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Man plays piano inside Kentucky home destroyed by tornado

A man was captured sitting alone at a grand piano playing a melody while surrounded by his completely-destroyed home in Kentucky, a juxtaposition of beauty and tragedy.

Jordan Baize was recorded playing the piano keys at his home in the rural town of Bremen a day after a series of tornadoes slammed through parts of the state, killing dozens of people and leaving many others still unaccounted for. 

His sister, Whitney Brown, posted the video to Facebook on Dec. 11, showing Baize sitting at his grand piano with the roof completely torn off overhead. Brown noted how she was at the torn apart residence helping to pack when she heard the peaceful soundtrack amid the chaos.

"I was standing in his bedroom packing anything I could salvage and I heard the most beautiful sound. Music. Jordan was sitting at his grand piano, playing the Gaither tune There’s Something About That Name. Everything around him was broken," Brown wrote on Facebook. 

"The piano had water damage, it had missing keys, and he didn’t know I was filming, but still he used his gift to glorify his God the best way he knew how," she added.

piano bremen

Jordan Braize is pictured playing the piano in his destroyed home on Dec. 11, 2021, in Bremen, Ky. (Credit: Whitney Brown / Jordan Braize)

While Baize lost his home to the storms, Brown said he and his and his family "made it out safely." 

The Dec. 10 tornado outbreak killed at least 88 people in five states — 74 of them in Kentucky — and cut a path of devastation that stretched from Arkansas, where a nursing home was destroyed, to Illinois, where an Amazon distribution center was heavily damaged.

Kentucky Gov. Andy Beshear said the death toll could grow as authorities continued to work around debris that slowed recovery efforts. Nearly 450 National Guard members have been mobilized in the state, and 95 of them are searching for those presumed dead.

"With this amount of damage and rubble, it may be a week or even more before we have a final count on the number of lost lives," the governor said.

Debris from destroyed buildings and shredded trees covered the ground in Mayfield, a city of about 10,000 in the western part of the state. Twisted sheet metal, downed power lines and wrecked vehicles lined the streets. Windows were blown out and roofs torn off the buildings that were still standing.

Workers on the night shift at Mayfield Consumer Products candle factory were in the middle of the holiday rush when a tornado closed in on the facility. Initially, as many as 70 people were feared dead in the factory, but the company said Sunday that eight deaths were confirmed and eight people remained missing, while more than 90 others had been located.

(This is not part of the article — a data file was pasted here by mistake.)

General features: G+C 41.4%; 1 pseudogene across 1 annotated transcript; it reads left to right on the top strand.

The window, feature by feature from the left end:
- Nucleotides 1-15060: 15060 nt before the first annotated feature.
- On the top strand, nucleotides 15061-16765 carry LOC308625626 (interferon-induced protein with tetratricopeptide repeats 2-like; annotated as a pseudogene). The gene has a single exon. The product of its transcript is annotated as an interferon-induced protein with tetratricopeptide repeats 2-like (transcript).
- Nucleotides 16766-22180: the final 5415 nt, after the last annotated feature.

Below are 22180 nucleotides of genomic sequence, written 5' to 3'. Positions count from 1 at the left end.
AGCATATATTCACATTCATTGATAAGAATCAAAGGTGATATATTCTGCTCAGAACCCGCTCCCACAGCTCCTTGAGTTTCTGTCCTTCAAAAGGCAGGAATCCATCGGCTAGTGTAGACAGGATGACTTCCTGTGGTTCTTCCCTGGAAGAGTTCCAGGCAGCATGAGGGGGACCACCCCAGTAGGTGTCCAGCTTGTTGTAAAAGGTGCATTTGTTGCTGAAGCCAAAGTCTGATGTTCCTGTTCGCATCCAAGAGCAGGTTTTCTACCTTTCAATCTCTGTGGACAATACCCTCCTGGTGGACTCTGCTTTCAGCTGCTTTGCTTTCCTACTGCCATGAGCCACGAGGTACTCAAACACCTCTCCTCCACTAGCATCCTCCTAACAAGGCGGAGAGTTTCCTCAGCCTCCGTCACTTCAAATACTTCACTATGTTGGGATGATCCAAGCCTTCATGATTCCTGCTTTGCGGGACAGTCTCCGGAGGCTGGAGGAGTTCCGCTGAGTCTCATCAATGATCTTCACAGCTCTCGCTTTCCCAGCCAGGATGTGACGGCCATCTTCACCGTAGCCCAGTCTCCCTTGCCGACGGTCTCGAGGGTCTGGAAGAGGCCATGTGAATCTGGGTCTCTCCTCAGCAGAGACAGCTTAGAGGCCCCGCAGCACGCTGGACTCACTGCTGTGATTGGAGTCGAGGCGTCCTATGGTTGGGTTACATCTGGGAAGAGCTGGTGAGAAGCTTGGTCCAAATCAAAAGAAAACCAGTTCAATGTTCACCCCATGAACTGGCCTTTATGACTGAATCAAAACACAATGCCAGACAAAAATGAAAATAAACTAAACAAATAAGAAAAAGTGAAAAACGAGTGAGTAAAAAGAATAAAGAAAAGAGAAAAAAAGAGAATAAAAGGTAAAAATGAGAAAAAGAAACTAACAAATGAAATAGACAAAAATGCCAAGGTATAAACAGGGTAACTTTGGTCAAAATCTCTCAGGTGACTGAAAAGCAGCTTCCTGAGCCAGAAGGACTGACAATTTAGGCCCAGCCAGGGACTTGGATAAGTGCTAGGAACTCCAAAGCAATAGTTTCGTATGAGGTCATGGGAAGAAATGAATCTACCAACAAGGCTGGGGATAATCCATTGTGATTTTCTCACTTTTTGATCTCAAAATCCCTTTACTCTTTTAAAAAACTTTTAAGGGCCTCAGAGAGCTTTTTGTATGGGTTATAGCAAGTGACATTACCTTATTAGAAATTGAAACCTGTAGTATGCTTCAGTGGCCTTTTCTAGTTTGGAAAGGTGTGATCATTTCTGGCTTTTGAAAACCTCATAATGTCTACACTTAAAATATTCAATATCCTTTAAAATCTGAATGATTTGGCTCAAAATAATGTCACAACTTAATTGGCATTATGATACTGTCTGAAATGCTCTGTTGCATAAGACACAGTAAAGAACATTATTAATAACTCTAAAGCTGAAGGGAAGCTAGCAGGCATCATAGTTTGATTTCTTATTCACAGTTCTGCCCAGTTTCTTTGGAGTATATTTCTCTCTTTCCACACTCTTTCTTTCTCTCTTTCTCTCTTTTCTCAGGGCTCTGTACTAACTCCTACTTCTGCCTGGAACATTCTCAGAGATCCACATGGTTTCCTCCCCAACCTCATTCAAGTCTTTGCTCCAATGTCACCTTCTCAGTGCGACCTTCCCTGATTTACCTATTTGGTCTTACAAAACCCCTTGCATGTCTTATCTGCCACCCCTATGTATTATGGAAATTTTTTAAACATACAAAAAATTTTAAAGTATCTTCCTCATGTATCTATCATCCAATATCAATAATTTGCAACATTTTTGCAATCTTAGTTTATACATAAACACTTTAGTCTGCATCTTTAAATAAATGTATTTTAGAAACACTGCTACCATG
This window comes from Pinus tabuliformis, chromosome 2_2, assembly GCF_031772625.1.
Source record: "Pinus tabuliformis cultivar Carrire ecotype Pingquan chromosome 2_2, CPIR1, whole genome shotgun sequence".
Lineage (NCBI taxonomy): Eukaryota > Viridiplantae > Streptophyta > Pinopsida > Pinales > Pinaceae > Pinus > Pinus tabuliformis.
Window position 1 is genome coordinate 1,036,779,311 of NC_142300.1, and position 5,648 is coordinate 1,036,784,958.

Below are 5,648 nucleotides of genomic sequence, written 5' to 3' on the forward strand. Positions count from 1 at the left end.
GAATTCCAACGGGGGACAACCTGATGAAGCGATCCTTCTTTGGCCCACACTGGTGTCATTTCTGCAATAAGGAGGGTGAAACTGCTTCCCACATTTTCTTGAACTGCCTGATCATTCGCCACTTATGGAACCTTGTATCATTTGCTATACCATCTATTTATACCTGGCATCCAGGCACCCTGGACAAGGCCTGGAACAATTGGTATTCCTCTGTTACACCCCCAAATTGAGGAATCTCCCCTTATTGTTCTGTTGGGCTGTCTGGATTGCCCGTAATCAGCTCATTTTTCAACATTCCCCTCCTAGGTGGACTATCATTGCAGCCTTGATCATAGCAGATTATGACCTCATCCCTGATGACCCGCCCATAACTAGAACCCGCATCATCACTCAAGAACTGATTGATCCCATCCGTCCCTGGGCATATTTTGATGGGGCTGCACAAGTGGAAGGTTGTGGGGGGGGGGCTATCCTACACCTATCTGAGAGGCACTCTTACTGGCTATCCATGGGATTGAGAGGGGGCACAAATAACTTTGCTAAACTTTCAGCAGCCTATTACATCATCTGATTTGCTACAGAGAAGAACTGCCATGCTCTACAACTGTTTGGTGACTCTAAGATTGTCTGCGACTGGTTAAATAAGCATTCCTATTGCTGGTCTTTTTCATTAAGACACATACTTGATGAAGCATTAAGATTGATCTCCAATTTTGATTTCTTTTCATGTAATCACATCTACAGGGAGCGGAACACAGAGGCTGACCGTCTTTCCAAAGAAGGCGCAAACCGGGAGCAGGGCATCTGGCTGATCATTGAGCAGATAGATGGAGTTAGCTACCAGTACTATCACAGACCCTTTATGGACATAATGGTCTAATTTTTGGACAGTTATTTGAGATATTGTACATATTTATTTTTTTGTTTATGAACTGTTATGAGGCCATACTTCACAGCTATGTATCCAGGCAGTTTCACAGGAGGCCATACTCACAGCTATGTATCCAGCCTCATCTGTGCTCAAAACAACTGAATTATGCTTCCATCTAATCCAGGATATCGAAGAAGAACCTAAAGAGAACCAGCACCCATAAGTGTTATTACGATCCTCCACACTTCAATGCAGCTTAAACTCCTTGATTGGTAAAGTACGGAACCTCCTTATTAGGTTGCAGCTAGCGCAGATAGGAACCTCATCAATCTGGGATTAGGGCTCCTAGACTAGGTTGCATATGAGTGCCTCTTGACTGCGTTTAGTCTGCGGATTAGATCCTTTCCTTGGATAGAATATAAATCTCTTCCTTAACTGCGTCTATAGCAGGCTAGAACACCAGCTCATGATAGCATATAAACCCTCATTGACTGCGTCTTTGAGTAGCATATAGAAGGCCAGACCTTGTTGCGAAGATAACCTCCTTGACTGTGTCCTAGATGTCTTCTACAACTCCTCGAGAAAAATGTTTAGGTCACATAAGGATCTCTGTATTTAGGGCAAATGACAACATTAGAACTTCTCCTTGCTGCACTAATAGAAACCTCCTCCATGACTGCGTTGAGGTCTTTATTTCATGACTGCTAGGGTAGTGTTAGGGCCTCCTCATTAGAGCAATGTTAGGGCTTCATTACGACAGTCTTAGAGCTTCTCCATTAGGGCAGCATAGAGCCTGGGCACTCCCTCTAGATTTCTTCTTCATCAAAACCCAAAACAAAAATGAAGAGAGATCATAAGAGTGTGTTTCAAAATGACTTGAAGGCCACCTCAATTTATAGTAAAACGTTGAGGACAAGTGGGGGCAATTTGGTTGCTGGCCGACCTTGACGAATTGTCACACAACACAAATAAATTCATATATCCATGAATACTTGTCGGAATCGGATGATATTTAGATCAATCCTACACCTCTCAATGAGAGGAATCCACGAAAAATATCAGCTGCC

Kentucky authorities said the sheer level of destruction was hindering their ability to tally the damage. Still, efforts turned to repairing the power grid, sheltering those whose homes were destroyed and delivering supplies.

Across the state, about 24,000 homes and businesses were without electricity as of Tuesday, according to poweroutage.us. More than 10,000 homes and businesses had no water as of Monday, and another 17,000 were under boil-water advisories, Kentucky Emergency Management Director Michael Dossett told reporters.

A fund set up by the state collected $6 million in donations, according to the governor. Kentucky First Lady Britainy Beshear launched a Christmas toy drive for children affected by the storm. She is asking for unwrapped toys, books, and gift cards of $25 that will be distributed to families in need.

RELATED: Tornado relief: How to help victims in Kentucky, other states

State and local officials said it could take years for some of the hardest-hit areas to fully recover.

"This again is not going to be a week or a month operation, folks. This will go on for years to come. This is a massive event," Dossett said.

Five twisters hit Kentucky in all, including one with an extraordinarily long path of about 200 miles, authorities said.

In addition to the deaths in Kentucky, the tornadoes also killed at least six people in Illinois, where the Amazon distribution center in Edwardsville was hit; four in Tennessee; two in Arkansas, where the nursing home was destroyed and the governor said workers shielded residents with their own bodies; and two in Missouri.

This story was reported from Cincinnati. The Associated Press contributed.